Toxic waste from dissection class a concern: The preservation and discarding of dead animal specimens carries significant environmental risks. Toxic, cancer-causing chemicals such as formaldehyde or formalin preserve millions of animals each year. Formaldehyde has been identified as a carcinogen in humans by the US Department of Health and Human Services’ National Toxicology Program, and the Environmental Protection Agency has designated it as “a hazardous air pollutant, water pollutant, and waste constituent.”
Annually, millions of animals are caught from the wild or raised by biological supply companies for educational purposes and discarded as hazardous waste. The Johns Hopkins University Center for Alternatives to Animal Testing has estimated that 6 million vertebrate animals are dissected in US high schools each year. In United States alone, the number of invertebrates and vertebrates lives lost to “education” estimated at nearly 20 million. Considering the scale of such practice, the combined volume of toxic animal specimens generated worldwide is indeed tremendous. The extent of the toxic-chemical waste generated by the disposal of dissection specimens makes the practice a concern not just for schools but for the public health and the environment as well.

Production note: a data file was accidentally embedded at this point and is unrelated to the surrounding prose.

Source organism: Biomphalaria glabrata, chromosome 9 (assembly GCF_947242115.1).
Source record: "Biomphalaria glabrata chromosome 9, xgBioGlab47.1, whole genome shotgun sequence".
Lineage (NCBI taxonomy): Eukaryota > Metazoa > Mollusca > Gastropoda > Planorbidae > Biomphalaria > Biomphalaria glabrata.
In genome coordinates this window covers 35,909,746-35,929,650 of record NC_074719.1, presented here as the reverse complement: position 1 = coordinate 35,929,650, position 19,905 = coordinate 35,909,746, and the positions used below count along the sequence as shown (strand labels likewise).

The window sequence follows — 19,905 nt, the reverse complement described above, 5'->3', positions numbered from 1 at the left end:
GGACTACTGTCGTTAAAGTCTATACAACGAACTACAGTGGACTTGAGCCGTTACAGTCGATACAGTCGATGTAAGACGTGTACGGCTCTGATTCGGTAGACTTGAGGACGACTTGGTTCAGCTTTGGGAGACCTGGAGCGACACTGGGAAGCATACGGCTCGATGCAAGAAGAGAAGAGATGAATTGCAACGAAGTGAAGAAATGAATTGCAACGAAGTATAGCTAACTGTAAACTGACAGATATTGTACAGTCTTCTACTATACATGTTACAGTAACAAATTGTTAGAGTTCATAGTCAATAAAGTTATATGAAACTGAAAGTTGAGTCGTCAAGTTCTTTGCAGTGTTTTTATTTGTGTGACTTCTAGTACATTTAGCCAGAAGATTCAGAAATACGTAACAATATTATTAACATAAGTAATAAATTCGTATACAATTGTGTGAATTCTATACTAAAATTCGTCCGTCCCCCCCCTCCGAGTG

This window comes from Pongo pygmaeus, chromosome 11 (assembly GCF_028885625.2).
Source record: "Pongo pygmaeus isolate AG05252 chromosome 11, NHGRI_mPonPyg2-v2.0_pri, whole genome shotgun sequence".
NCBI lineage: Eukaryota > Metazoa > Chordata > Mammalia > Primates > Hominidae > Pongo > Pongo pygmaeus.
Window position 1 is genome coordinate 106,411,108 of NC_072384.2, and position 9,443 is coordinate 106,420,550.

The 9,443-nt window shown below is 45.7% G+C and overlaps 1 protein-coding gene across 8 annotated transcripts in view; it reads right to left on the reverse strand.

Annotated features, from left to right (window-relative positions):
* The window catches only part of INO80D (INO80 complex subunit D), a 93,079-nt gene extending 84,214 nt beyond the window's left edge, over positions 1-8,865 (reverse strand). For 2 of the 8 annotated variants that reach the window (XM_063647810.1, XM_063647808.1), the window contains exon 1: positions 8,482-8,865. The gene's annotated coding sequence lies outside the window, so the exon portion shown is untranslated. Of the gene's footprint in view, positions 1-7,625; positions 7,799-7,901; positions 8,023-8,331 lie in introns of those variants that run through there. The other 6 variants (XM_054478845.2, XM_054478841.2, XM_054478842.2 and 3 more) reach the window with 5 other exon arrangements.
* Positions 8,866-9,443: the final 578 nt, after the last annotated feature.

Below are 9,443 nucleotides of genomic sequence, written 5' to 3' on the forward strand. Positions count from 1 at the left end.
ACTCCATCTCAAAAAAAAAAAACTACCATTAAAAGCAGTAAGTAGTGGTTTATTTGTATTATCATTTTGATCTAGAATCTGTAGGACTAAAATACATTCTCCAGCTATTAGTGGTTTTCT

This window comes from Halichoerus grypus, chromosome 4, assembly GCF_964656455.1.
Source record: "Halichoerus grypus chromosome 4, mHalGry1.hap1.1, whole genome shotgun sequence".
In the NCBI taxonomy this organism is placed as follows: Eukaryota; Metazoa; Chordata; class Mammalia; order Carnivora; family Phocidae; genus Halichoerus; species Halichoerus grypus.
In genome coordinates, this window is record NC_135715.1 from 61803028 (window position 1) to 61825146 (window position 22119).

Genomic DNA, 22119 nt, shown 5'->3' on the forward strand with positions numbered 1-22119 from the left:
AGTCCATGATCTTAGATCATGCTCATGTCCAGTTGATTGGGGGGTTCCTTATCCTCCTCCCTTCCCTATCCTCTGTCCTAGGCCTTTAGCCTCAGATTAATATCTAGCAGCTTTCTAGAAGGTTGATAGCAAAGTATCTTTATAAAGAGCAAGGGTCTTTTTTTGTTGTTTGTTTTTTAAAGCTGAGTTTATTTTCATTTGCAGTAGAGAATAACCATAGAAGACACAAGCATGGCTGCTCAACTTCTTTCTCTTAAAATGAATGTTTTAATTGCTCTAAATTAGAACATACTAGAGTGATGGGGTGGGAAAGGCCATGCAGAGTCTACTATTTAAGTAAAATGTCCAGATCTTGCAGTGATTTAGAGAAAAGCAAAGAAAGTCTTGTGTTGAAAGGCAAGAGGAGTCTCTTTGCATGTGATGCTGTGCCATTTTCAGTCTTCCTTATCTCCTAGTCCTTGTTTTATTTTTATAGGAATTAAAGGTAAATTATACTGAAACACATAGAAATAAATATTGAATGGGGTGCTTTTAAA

Humane, effective and technologically advanced alternatives are now available: The frivolous use of animals for science is impracticable as newer, more effective and more sustainable options are now readily available. According to Marge Peppercorn, a Harvard-trained physician and medical advisor to the New England Anti-Vivisection Society, “Comparative studies have shown time and again that alternatives to dissection—from computer programs to models that are more realistic than formalin-fixed ‘specimens’—are as educationally effective, and in most cases more so, than animal dissection. If medical and veterinary schools are rapidly replacing animals with alternatives, why shouldn’t this also be happening at the high school level?”